- An ad agency admitted that seven of the quotes used in a Trump-Verwoerd radio campaign appears to be fake.
- TBWA Hunt Lascaris says it returned the Loerie award it won for the campaign, after an internal investigation confirmed questions about the accuracy of the quotes.
- The radio campaign drew attention to apparent uncannily similar quotes made by apartheid architect HF Verwoerd and US President Donald Trump.
At least seven of the 27 quotes used in the “Past and Present” campaign for the Apartheid Museum appear to be fake, the advertising agency behind it said on Friday.
The “Past and Present” campaign drew attention to uncannily similar quotes made by apartheid architect HF Verwoerd and US President Donald Trump, inviting members of the public to visit the Apartheid museum “to learn from the mistakes of our past”.
TBWA Hunt Lascaris CEO Sean Donovan said the agency has already returned the gold Loerie award – a top industry prize – it received for the campaign after an internal investigation confirmed questions about the “true authenticity” of the quotes.
“We always apply in-depth research and fact-checking in all our work and it was certainly never our intention to attribute the wrong quotes to anyone,” Donovan said in a statement.
“For that, we unreservedly apologise. But the lesson is certainly that even trusted sources need to be questioned.” The Advertising Standards Authority of South Africa (ASA) previously told Business Insider South Africa that the advert appears to be misleading and can, therefore, be removed from the air.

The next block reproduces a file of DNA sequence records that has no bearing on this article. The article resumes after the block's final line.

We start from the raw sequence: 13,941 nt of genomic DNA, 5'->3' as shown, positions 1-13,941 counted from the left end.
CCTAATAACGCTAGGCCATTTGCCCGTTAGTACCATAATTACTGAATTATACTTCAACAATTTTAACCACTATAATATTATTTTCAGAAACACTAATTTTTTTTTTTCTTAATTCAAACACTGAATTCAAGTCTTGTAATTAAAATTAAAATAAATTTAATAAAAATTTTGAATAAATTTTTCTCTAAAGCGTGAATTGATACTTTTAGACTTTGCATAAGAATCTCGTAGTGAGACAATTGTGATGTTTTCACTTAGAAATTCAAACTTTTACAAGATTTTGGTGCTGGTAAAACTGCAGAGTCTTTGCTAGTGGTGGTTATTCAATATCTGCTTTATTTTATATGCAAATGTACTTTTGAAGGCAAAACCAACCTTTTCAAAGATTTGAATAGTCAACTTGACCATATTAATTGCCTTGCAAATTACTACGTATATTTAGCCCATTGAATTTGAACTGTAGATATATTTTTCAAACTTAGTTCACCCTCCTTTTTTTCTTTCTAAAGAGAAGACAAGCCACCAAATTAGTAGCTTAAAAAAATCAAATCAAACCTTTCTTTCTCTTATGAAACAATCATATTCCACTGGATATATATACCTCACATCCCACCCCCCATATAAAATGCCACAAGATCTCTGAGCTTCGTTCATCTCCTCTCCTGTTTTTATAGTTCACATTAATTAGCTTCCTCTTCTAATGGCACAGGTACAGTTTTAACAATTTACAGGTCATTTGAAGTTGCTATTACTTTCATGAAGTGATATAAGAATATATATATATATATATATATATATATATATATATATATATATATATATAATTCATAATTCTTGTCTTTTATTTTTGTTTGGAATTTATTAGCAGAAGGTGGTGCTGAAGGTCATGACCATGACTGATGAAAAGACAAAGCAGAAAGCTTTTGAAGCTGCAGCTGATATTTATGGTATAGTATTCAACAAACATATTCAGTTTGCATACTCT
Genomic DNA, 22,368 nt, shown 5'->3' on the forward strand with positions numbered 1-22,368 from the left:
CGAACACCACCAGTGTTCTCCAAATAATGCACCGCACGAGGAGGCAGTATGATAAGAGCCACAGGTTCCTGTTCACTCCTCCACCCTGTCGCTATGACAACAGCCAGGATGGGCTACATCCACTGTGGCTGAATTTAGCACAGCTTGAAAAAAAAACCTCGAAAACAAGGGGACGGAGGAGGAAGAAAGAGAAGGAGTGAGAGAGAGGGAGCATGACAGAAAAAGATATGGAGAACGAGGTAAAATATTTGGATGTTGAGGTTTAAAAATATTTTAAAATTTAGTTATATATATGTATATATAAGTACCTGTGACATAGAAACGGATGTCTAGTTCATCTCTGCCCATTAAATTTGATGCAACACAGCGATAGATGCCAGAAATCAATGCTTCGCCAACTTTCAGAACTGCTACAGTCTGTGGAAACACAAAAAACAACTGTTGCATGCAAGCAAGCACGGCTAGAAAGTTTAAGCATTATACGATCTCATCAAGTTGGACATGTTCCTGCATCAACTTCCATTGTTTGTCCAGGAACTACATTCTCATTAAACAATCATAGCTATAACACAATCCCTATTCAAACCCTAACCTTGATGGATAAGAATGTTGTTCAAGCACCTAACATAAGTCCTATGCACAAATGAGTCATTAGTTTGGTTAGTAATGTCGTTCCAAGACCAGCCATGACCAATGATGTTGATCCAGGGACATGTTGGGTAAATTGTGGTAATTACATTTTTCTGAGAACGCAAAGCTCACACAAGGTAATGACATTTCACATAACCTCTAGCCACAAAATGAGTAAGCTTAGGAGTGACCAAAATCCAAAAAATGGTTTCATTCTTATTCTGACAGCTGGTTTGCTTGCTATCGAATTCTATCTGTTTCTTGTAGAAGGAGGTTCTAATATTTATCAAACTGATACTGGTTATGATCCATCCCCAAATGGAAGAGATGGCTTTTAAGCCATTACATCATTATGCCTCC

READ: Award-winning Trump-vs-Verwoerd Apartheid Museum advert is ‘possibly misleading’, SA's advertising authority says
But Donovan said the adverts is no longer being broadcast.
“As a proactive measure and to ensure the integrity of the Apartheid Museum, the agency has pulled the campaign," he said.
Donovan said the sources of the questionable quotes were from a falsified speech, a book which is currently in circulation, and a major international newspapers, specifically the New York Times.
The book is called Trumped, published in 1991, which the Washington Post reported is unsubstantiated, and should be viewed with some scepticism.
Donovan said the agency "certainly apologise for taking those sources at face value and had no malicious intent to misrepresent the facts".
“We trusted [the sources] and had no reason to doubt that the sentiments being expressed were not those of either Verwoerd or Trump," he said.
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